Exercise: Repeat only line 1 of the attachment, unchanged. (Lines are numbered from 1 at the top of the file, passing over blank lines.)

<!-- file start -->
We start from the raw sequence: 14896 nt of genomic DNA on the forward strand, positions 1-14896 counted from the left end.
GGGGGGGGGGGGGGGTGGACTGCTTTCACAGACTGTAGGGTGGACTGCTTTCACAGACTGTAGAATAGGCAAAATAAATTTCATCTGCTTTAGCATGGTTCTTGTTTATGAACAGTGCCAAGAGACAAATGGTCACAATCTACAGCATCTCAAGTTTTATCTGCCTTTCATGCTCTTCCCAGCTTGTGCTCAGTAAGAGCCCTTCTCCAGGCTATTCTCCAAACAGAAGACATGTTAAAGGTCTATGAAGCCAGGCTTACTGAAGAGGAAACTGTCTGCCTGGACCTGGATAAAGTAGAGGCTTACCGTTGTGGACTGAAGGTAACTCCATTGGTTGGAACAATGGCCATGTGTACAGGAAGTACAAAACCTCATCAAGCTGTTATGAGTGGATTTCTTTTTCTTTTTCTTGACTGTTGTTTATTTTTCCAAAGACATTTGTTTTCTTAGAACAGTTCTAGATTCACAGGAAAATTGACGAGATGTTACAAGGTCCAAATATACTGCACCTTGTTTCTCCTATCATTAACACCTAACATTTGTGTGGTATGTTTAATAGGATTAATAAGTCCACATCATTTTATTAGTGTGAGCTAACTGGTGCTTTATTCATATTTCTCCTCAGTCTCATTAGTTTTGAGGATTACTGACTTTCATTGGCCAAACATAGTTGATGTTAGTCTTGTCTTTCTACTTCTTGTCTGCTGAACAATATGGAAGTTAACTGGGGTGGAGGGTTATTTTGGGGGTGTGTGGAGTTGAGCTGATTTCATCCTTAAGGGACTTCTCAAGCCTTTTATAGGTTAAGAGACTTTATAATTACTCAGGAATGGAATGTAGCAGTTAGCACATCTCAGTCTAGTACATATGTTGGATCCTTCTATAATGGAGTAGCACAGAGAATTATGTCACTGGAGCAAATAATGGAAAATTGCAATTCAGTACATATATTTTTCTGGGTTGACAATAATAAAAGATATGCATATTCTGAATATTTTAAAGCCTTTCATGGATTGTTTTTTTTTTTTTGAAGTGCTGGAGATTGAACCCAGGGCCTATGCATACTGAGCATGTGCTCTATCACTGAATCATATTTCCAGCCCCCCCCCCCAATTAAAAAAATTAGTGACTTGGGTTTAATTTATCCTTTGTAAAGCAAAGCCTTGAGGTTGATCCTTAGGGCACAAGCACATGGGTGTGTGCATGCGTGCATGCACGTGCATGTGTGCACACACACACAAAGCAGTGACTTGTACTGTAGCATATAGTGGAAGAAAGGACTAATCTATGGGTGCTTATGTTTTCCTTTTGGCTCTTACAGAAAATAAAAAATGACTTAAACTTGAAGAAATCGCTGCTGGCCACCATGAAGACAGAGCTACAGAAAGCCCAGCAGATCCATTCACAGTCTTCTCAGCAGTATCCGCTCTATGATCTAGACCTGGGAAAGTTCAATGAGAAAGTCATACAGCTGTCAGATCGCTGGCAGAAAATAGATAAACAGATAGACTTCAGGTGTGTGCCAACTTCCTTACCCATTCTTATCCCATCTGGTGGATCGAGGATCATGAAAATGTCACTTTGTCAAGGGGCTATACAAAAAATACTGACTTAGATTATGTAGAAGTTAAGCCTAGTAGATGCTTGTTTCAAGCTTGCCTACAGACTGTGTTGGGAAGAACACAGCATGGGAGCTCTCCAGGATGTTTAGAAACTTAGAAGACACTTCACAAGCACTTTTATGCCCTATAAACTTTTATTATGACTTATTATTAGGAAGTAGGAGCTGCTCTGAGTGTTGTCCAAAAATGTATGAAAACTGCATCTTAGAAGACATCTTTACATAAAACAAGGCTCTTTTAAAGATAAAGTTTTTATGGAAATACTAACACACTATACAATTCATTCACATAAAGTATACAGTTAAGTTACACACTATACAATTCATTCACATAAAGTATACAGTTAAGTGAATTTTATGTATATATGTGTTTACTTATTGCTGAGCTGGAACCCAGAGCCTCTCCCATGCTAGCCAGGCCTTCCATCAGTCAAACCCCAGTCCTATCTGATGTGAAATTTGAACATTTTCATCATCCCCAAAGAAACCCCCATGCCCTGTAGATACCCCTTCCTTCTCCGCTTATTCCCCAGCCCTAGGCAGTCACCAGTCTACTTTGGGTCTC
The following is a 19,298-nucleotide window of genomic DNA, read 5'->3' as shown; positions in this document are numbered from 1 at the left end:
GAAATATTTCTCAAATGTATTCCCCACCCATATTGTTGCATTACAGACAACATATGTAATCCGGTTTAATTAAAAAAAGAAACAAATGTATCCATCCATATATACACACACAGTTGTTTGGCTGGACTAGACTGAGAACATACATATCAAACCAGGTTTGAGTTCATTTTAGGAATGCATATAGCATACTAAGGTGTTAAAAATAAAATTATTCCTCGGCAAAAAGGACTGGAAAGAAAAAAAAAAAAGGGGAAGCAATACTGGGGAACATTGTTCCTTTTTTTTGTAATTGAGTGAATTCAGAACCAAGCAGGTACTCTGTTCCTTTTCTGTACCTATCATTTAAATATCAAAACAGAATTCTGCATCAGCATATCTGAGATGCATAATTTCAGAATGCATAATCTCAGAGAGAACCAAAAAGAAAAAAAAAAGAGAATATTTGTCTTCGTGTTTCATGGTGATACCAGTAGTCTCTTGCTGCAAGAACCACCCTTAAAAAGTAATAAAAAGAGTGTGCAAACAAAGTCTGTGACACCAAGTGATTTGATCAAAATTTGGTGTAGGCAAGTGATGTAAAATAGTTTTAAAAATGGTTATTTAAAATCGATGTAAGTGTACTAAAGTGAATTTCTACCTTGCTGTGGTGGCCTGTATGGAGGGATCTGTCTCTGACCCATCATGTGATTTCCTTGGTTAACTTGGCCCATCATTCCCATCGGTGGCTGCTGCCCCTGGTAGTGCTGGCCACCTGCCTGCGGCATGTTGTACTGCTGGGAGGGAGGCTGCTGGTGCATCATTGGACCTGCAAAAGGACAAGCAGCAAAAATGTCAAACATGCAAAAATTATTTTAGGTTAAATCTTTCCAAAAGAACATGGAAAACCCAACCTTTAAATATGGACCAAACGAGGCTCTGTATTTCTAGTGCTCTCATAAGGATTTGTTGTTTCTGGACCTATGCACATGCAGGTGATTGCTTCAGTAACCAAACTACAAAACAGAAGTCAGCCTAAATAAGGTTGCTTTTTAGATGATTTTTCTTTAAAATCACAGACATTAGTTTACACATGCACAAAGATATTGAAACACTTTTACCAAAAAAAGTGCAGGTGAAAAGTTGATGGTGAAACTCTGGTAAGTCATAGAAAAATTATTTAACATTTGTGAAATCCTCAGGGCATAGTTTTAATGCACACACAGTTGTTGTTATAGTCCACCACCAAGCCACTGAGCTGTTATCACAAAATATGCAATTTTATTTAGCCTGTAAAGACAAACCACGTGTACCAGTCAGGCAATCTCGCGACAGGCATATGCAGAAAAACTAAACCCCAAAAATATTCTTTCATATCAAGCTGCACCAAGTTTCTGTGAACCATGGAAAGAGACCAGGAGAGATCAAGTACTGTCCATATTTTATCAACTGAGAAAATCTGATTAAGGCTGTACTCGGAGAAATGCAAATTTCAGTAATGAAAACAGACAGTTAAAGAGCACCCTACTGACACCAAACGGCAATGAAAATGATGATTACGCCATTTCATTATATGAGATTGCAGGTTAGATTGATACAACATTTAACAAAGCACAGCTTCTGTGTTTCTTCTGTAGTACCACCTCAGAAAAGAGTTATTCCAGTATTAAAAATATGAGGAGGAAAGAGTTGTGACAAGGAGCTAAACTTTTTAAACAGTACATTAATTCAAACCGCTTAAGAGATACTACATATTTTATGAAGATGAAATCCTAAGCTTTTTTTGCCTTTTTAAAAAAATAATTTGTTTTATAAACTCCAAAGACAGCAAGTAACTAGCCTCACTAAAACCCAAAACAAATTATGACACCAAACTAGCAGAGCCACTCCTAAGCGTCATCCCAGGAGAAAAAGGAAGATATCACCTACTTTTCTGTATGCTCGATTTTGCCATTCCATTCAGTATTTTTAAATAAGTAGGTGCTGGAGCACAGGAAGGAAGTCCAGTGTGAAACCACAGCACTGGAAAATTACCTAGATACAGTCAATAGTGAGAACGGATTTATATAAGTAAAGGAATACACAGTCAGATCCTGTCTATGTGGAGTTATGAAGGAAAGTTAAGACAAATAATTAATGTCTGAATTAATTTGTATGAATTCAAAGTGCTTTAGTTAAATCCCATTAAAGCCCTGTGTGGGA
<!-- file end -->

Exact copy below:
We start from the raw sequence: 14896 nt of genomic DNA on the forward strand, positions 1-14896 counted from the left end.